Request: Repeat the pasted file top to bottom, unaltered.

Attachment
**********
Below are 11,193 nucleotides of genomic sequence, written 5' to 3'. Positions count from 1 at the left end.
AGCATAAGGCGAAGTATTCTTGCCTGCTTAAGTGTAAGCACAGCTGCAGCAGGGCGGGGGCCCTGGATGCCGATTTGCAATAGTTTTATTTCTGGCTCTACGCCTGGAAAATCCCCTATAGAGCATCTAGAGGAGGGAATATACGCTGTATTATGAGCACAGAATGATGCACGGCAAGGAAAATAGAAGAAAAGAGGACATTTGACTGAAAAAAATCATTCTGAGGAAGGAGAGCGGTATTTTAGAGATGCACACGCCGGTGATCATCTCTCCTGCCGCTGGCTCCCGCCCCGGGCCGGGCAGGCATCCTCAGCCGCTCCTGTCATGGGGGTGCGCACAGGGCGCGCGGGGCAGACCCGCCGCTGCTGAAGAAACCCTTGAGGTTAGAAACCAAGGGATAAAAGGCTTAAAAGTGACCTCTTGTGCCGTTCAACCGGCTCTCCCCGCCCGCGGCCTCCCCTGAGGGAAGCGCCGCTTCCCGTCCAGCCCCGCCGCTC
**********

Below are 11,193 nucleotides of genomic sequence, written 5' to 3'. Positions count from 1 at the left end.
AGCATAAGGCGAAGTATTCTTGCCTGCTTAAGTGTAAGCACAGCTGCAGCAGGGCGGGGGCCCTGGATGCCGATTTGCAATAGTTTTATTTCTGGCTCTACGCCTGGAAAATCCCCTATAGAGCATCTAGAGGAGGGAATATACGCTGTATTATGAGCACAGAATGATGCACGGCAAGGAAAATAGAAGAAAAGAGGACATTTGACTGAAAAAAATCATTCTGAGGAAGGAGAGCGGTATTTTAGAGATGCACACGCCGGTGATCATCTCTCCTGCCGCTGGCTCCCGCCCCGGGCCGGGCAGGCATCCTCAGCCGCTCCTGTCATGGGGGTGCGCACAGGGCGCGCGGGGCAGACCCGCCGCTGCTGAAGAAACCCTTGAGGTTAGAAACCAAGGGATAAAAGGCTTAAAAGTGACCTCTTGTGCCGTTCAACCGGCTCTCCCCGCCCGCGGCCTCCCCTGAGGGAAGCGCCGCTTCCCGTCCAGCCCCGCCGCTC